Participate in Japan Dolphins Day 2012!
Dear Friends and fellow Dolphin Lovers:
I am asking you for your help. On or around Sept. 1, please head to your local Japanese embassy or consulate to voice your concern about the dolphin slaughters!
This time of year always makes my heart heavy. September 1 marks the official beginning of the dolphin drive hunting season in Taiji, Japan, as I helped to show the world in the Oscar-winning movie The Cove. Every year, thousands of dolphins are brutally killed; some are then sold into a lifetime of slavery in captive facilities around the globe, and the rest are used for their flesh – which is highly contaminated with mercury and other toxins, rendering in dangerous for human consumption.
We absolutely must keep the international spotlight on Taiji in order to stop these senseless murders once and for all. This is why I am asking you to lend your voice to the cause and join or organize a Japan Dolphins Day event in your area.
The good news is that we already have many events in countries around the world, put together by dedicated people like you. We have created a map which allows you to find one in your area:
If you don’t see an event in your area, I STRONGLY encourage you to organize your own! Please contact us for more information on how to get started.
This year, September 1 falls on a Saturday. Organizers have the option of holding their event on August 31, but only for the purpose of attempting contact with the embassy staff. The most important thing to keep in mind is that these events should be focused around MEDIA – try to get as many newspapers, journalists, and television stations there as possible – because these are the people who will make sure our message gets heard around the world.
Please keep in mind that we are not speaking out against the Japanese people – we are opposing the handful of corrupt government officials who allow and even encourage the hunts to continue. I do not condone any racial slurs or anti-Japanese sentiments of any kind. We are also speaking out against any captive facility that keeps dolphins and small whales. These places, such as aquariums, marine parks and dolphinariums, are abusing animals purely for their profit. This should come to an end. Remember – don’t buy a ticket to a dolphin show!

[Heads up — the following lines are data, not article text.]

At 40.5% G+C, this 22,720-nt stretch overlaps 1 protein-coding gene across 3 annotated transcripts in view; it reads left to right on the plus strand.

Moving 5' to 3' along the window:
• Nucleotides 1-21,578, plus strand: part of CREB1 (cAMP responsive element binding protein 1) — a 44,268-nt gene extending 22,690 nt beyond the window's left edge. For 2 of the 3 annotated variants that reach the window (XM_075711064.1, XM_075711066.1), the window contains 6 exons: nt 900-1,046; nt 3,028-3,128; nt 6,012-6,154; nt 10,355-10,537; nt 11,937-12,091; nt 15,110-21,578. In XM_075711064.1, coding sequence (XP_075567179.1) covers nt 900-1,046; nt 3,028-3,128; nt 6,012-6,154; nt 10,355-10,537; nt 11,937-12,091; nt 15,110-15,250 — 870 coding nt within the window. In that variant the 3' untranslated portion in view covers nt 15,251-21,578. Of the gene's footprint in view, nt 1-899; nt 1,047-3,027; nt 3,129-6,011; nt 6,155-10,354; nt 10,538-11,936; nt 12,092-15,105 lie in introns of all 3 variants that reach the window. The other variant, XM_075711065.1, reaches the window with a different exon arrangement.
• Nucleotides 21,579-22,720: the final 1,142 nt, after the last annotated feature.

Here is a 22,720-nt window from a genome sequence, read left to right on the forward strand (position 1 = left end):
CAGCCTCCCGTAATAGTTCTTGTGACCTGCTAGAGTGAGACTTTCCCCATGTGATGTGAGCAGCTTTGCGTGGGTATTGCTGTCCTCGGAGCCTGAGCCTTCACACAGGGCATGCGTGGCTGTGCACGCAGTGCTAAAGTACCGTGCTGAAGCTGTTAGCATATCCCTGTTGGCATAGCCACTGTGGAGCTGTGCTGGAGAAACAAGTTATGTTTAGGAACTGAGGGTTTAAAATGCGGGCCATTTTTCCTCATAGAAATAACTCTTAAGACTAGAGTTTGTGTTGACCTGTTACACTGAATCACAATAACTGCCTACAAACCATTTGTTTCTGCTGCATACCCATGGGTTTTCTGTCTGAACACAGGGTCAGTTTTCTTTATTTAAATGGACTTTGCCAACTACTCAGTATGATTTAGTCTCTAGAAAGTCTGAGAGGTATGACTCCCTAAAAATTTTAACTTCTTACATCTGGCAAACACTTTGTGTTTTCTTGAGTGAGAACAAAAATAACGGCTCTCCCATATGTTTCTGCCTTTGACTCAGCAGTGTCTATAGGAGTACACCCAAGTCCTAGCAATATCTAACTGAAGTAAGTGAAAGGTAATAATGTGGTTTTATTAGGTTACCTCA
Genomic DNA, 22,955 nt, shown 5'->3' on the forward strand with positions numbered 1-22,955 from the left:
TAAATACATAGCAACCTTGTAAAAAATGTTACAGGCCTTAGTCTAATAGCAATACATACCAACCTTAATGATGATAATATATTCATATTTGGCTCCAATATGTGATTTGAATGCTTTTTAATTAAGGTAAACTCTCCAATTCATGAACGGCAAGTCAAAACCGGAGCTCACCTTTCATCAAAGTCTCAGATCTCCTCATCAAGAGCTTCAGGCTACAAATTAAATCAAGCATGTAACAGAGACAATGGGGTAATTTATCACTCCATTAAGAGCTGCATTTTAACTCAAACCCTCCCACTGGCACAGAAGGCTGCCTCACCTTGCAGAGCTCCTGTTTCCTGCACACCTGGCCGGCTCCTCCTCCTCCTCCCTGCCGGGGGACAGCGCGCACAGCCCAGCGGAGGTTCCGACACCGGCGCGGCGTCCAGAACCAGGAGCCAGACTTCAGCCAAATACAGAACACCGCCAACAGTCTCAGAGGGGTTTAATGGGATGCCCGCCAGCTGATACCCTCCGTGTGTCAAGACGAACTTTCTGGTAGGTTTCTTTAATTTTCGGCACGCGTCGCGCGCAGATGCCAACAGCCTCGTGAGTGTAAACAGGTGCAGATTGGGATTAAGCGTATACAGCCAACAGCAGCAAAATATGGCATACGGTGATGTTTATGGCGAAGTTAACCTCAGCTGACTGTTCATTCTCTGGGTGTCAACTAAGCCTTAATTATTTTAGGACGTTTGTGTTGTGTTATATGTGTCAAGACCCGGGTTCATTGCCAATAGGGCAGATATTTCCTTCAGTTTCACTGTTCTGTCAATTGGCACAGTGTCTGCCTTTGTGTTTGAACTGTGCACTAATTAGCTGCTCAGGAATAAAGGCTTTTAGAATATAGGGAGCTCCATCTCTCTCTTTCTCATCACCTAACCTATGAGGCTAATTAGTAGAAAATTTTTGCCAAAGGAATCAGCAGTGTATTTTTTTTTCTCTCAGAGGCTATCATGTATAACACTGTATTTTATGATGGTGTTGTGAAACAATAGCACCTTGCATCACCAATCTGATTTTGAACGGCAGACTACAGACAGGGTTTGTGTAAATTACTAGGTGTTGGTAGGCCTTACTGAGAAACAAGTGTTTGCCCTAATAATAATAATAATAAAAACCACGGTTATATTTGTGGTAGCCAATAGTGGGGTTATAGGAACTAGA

Also, it is important to note that most Japanese do not eat whale or dolphin meat, and the market for such meat is drying up — so much so that dolphin hunters in Taiji last season killed fewer dolphins than ever. Our efforts to convince the Japanese people to stop eating whale and dolphin meat are working! Keep up the pressure by emphasizing the human rights that are being violated by the Japan government’s silence on mercury contamination of dolphin and whale meat!
Throughout last year’s hunting season, our Cove Monitors reported regularly on the hunts, to the consternation of the dolphin hunters and the Japanese government alike. See our blog posts and be sure to regularly check our Facebook pagefor this year’s updates.
I hope you will join me and participate in a Japan Dolphins Day event near you. Together, we can get this stopped!
- Happy 47th Birthday Dolphin Project! - April 18, 2017
- BREAKING: Taiji’s Drive Season Over - February 28, 2017
- 2016: What A Year It Was! - December 15, 2016
- Dolphin Sabbatical Project: A Social Experiment for Captive Dolphins - June 17, 2016
- Statement on Morgan by Ric O’Barry - June 9, 2016
- Op Ed: Is it Okay to Go Back to SeaWorld? - March 31, 2016
- Addressing the Confusion about Angel - March 26, 2016
- Exclusive: Message from Ric O’Barry - February 8, 2016
- What Will 2016 Hold For Dolphins? - December 15, 2015
- The Finland Four - November 28, 2015
Ric O’Barry, Dolphin Project Founder & Director has worked on both sides of the captive dolphin issue, making him an invaluable asset in the efforts to end exploitation. He worked for 10 years within the dolphin captivity industry, and has spent the past 40 working against it.
In the 1960s, O’Barry was employed by the Miami Seaquarium, where he captured and trained dolphins, including the five dolphins who played the role of Flipper in the popular American TV-series of the same name. He also trained Hugo, the first orca kept in captivity east of the Mississippi. When Kathy, the dolphin who played Flipper most of the time, died in his arms, O’Barry realized that capturing dolphins and training them to perform silly tricks is simply wrong.
From that moment on, O’Barry knew what he must do with his life. On the first Earth Day, 1970, he launched a searing campaign against the multi-billion dollar dolphin captivity industry and has been going at it ever since.
Over the past 40 years, Ric O’Barry has rescued and rehabilitated dolphins in many countries around the world, including Haiti, Colombia, Guatemala, Nicaragua, Brazil, the Bahamas Islands and the United States. He is a leading voice in the fight to end brutal dolphin hunts in Japan, the Solomon Islands, the Faroe Islands, and wherever else they occur.
O’Barry has been recognized by many national and international entities for his dedicated efforts, such as being voted Huffington Post’s 2010 Most Influential Green Game Changer, and being listed on O Magazine’s 2010 Power List – Men We Admire for his “Power of Passion.” O’Barry received an Environmental Achievement Award, presented by the United States Committee for the United Nations Environmental Program. He has done countless interviews with such prestigious news programs as Larry King Live, Anderson Cooper 360, the Mike Huckabee Show, and the Oprah Winfrey Show.
His book Behind the Dolphin Smile was published in 1989; a second book, To Free A Dolphin was published in September 2000. Both of them are about his work and dedication. He is the star of the Academy Award-winning documentary The Cove and the Animal Planet television series Blood Dolphin$.